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August 12, 2022
BUSINESS

WB revises upwards, to 1.7 pc, the economic growth forecast for Romania

The World Bank (WB) has revised upwards, from 1.6 in January to 1.7 per cent the economic growth estimation for Romania in 2013, shows the ‘Global Economic Prospects’ report on Wednesday published by the international financial institution.
According to the abovementioned source, Romania posted last year an economic growth estimated at 0.7 per cent. In 2014, Romania’s GDP would probably grow at a 2.2 per cent rate (close to January estimates), while in 2015 Romania’s economy is expected to advance 2.7 per cent (as against 3 per cent in January).
Romania’s current account deficit will reach up to 3.7 per cent of the GDP in 2013 and up to 3.6 per cent in 2014 and 2015; in January, the WB estimated Romania’s current account deficit will reach 4.3 per cent of the GDP in 2013, 3.9 per cent in 2014 and 3.7 in 2015. In 2012, the current account deficit of Romania as GDP quota was estimated at 3.8 per cent.
Export performance, considerably strong
The growth in Romania’s exports reflected steady improvement in the share of the car parts industry and transport equipment in total foreign sales. Despite the recovery in global trade, the region’s export performance has been mixed. “Export growth has been weak in Russia and Latvia but considerably strong in Romania, Lithuania and Turkey”, WB analysts said. According to estimates in 2013, Romanian exports to other developing countries including to Mexico (mostly tires, carpets, steel products, optical instruments, accessories), Brazil (cars and car parts, rolling stock, oil equipment) and Turkey has been growing rapidly. Romania’s exports to Russia increased at a 42.8 per cent annualized pace and to Ukraine by more than 10 per cent in the first two months of the year.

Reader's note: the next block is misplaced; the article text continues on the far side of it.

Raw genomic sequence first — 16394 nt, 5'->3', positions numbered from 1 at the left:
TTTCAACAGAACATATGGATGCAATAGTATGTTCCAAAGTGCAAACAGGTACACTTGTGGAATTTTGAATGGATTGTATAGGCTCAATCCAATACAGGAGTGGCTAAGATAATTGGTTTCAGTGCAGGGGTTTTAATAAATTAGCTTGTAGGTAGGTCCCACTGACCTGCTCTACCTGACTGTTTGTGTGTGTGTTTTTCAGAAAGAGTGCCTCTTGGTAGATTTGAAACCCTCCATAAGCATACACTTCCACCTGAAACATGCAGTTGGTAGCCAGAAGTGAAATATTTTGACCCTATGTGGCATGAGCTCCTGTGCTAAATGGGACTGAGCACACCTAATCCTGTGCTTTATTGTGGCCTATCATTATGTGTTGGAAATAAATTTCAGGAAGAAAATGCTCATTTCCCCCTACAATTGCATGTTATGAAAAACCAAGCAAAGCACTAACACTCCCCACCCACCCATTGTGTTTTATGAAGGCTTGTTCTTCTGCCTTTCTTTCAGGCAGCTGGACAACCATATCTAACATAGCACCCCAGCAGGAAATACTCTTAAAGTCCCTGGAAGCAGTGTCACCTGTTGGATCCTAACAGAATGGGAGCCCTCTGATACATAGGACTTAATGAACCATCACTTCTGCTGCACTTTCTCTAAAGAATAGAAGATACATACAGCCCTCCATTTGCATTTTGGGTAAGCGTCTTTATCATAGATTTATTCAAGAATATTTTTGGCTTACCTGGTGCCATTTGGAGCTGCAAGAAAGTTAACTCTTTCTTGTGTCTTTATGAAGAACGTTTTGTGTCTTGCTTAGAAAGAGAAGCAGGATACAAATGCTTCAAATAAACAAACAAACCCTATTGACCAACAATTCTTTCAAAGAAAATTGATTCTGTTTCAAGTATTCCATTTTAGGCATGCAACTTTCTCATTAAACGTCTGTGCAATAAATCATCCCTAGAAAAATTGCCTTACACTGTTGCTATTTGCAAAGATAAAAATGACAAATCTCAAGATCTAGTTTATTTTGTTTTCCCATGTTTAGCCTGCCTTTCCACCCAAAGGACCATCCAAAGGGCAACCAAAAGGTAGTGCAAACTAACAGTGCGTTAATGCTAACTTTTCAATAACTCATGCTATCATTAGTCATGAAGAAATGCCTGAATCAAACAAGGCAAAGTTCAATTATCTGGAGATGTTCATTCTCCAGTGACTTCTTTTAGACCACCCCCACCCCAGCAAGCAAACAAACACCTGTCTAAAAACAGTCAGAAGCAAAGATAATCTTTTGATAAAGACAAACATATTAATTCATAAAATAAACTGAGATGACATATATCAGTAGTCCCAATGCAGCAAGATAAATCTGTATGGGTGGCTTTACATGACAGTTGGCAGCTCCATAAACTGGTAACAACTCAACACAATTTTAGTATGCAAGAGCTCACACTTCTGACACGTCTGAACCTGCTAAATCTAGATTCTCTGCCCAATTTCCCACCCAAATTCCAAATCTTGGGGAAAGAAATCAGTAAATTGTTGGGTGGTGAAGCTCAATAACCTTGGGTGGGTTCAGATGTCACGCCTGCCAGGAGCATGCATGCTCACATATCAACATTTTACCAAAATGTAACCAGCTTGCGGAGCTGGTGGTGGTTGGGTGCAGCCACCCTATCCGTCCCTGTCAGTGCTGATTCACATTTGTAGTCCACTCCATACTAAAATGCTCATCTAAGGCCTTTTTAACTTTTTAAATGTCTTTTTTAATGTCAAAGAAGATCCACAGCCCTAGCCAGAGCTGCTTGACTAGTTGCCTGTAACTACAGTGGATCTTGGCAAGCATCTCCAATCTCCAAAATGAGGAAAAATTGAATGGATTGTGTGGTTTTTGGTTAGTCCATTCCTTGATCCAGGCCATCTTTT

Several countries including Romania, and Serbia might accelerate privatization efforts this year. The good news is that growth rate for many of the hardest-hit countries have recovered to levels close to their underlying potential output. Unfortunately, growth so far has not been strong enough to make significant inroads into existing unemployment and spare capacity in many countries. Several countries including Romania, Ukraine and Bulgaria have still large economy-wide output gaps (3 to 4 per cent of their GDP).
Inflation has moderated in most economies due to declines in food prices following last summer’s poor crop, and the passing through of earlier administrative tariff and tax increases. According to ‘Global Economic Prospects’ WB report, inflation in Romania remained at 5.7 per cent year over year in February (5.8 per cent in January) driven mainly by foods and services (due to regulatory tariff hikes), but is expected to go down toward the central bank’s target rate in the second half of the year.
On the plus side, agricultural production is expected to be better this year in several countries. The summer and winter droughts in 2012 cut the growth rates significantly and generated inflationary pressures in several countries. Countries including Albania, Georgia, Kazakhstan, Romania, Russia, Serbia, and Ukraine will benefit from a higher contribution of agriculture this year. Growth in developing Central and Eastern Europe is expected increase only slightly to 1.9 per cent in 2013 from 1.5 per cent as most of the factors that weighed down the growth last year continue to hinder the economic growth this year, but less intensively in some countries. Monetary policy remains accommodative in most countries, while the pace of fiscal consolidation has eased in Romania, Latvia and Lithuania, reducing the drag on overall growth. The EU required adjustment has been completed in Romania, Latvia and Lithuania to reach the 3 per cent deficit target, WB concluded.

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